Madeira Winter Cherry (Solanum pseudocapsicum): Tips for wintering and reproduction. We also provide information on the toxicity and flowering of this plant. During the cold season, when it becomes monotonous and uncomfortable outside, the bright fruits of the Madeira Winter Cherry offer a colorful change from the dreary gray outside the front door. This tropical plant is not only a real eye-catcher in the winter months but also shows itself in the summer in a pretty flowering dress.
Madeira Winter Cherry: Origin And Characteristics
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The dwarf shrub belongs to the nightshade family (Solanum) and is closely related to the tomato, chili, and potato. However, both types have nothing to do with each other.
Shrubs grow up to one meter high and are evergreen. Their leaves are elongated and very similar to those of chili plants. Their fruits, which are about one to two centimeters in size, change color from yellow to reddish-orange as they ripen.
Is The Madeira Winter Cherry Poisonous?
Like many nightshade plants, the Solanum pseudocapsicum carries a poisonous alkaloid. The solanocapsin contained in the berries is poisonous and very similar to the solanine widely known from green potatoes. The fruits of the shrub are therefore not edible. Consumption can even lead to gastrointestinal complaints such as diarrhea, vomiting, and nausea. Fortunately, the poison is not life-threatening, but it is extremely unpleasant.
It is better to keep the plant out of the reach of children because the small red berries look very similar to cherry tomatoes and could therefore be particularly tempting for curious children.
Madeira Winter Cherry: Flowering the time
Madeira Winter Cherry blooms in summer, usually from June. The white flowers with the yellow stamens remind strongly of the flowers of potatoes or tomatoes, with which the Madeira Winter Cherry is closely related. If you keep your plant indoors all year round, you should shake the plant lightly from time to time during flowering to ensure pollination. Only pollinated flowers can later develop into fruits.
The Madeira Winter Cherry is not hardy and does not tolerate frost. For this reason, it cannot be planted out in our garden, but it is an excellent potted plant. During the summer it likes to be outside in the sun but should be brought in before the first frost.
Care For Madeira Winter Cherry
Usually, Madeira Winter Cherry is only kept during the cold season and then disposed of. Solanum pseudocapsicum can become up to ten years old. Perennial cultivation not only pleases the plant but is also much more sensible in terms of resources. Although young bushes are cheap to buy, their production consumes a lot of energy and resources. In addition, the care of this undemanding plant is very simple.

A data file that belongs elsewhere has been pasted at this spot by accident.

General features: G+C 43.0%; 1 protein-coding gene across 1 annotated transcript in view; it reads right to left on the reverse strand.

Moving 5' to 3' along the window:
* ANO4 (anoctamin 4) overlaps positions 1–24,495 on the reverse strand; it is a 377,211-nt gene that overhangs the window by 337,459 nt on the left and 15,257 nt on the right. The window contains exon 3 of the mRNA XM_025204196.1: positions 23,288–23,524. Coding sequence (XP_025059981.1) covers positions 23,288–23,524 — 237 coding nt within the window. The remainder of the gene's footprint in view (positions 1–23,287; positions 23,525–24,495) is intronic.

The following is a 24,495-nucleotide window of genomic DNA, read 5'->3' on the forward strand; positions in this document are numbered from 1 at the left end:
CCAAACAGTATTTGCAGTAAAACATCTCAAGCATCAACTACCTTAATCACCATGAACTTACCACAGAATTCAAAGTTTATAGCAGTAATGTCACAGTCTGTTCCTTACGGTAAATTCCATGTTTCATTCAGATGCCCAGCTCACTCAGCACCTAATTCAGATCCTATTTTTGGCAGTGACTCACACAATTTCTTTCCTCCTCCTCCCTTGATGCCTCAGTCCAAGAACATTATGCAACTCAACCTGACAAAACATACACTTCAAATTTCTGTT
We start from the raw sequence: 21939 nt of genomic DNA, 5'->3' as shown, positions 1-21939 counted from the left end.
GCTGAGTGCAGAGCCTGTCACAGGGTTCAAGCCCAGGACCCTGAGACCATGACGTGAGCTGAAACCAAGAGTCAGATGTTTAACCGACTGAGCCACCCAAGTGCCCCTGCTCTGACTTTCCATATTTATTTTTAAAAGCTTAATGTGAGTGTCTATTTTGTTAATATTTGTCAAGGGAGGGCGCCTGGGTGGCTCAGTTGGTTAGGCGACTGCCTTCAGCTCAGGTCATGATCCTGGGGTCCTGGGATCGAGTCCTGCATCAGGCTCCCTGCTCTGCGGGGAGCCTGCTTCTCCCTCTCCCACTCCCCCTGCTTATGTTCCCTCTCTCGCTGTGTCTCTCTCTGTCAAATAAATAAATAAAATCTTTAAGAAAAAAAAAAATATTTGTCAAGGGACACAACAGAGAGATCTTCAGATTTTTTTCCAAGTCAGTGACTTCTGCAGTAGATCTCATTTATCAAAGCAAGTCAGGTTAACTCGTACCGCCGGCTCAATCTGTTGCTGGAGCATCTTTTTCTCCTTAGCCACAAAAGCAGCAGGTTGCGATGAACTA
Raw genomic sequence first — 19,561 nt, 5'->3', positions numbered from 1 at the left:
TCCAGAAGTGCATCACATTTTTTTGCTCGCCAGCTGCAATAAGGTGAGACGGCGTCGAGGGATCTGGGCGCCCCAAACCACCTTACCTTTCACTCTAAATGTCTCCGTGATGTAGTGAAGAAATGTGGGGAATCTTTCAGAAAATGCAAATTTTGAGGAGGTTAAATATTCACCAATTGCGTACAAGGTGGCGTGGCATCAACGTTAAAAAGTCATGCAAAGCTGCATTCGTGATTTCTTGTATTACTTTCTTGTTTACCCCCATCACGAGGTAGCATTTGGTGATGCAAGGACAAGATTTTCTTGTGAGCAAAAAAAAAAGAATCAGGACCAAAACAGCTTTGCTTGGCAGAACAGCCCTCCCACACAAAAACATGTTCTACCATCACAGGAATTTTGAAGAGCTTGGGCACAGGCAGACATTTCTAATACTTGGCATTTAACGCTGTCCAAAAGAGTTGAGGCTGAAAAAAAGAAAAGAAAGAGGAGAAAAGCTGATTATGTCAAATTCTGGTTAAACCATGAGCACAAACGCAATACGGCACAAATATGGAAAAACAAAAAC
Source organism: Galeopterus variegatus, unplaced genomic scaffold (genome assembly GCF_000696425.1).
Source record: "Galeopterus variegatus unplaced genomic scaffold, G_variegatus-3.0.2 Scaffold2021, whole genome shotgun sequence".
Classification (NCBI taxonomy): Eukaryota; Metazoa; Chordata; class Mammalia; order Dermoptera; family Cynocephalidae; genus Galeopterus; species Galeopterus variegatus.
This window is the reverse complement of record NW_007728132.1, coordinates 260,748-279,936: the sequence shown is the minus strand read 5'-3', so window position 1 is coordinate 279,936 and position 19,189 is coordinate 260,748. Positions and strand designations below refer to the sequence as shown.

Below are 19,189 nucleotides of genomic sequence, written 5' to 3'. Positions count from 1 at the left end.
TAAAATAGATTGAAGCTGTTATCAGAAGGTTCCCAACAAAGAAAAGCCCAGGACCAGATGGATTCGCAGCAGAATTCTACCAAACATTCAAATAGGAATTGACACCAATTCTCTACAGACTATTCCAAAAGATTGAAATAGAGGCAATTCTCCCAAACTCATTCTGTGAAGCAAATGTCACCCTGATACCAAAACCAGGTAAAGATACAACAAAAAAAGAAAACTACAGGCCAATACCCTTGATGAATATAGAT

After the plant has lost its fruit, pruning is due. Just prune the plant a little bit so that it stays nice and compact. Be careful not to prune too late. If you accidentally remove the buds and flowers, no fruit will develop this year.
The reproduction of the species is very easy. The fastest way to propagate it is of course to use cuttings. Use the branches that are cut back in spring and remove the leaves from the lower part of the branches. Now you only need to put the cuttings into moist potting soil and wait. If you keep the soil moist, the cuttings will soon take root and develop into independent bushes.
But also the sowing of Madeira Winter Cherry is possible without problems. You can either sow the seeds fresh or use dried seeds. These are best sown between mid-December and the end of February. Already in the second or third-year fruits will develop.
Madeira Winter Cherry hibernate
Madeira Winter Cherry can be wintered relatively warm. The plants feel especially comfortable at temperatures between 12 and 15 °C. The cool temperatures promote the fruit set and the coloration of the fruits.
The location should be as bright as possible because the lack of light can lead to leaf fall. During wintering in a warm living room, aphids (Aphidoidea) may become a problem, as the plants are then weakened by the unfavorable wintering conditions.
During the winter you should not fertilize your Madeira Winter Cherry and also reduce the watering a little. Nevertheless, water the plant regularly so that the soil does not dry out completely. Remember, however, that in cool temperatures less water will evaporate.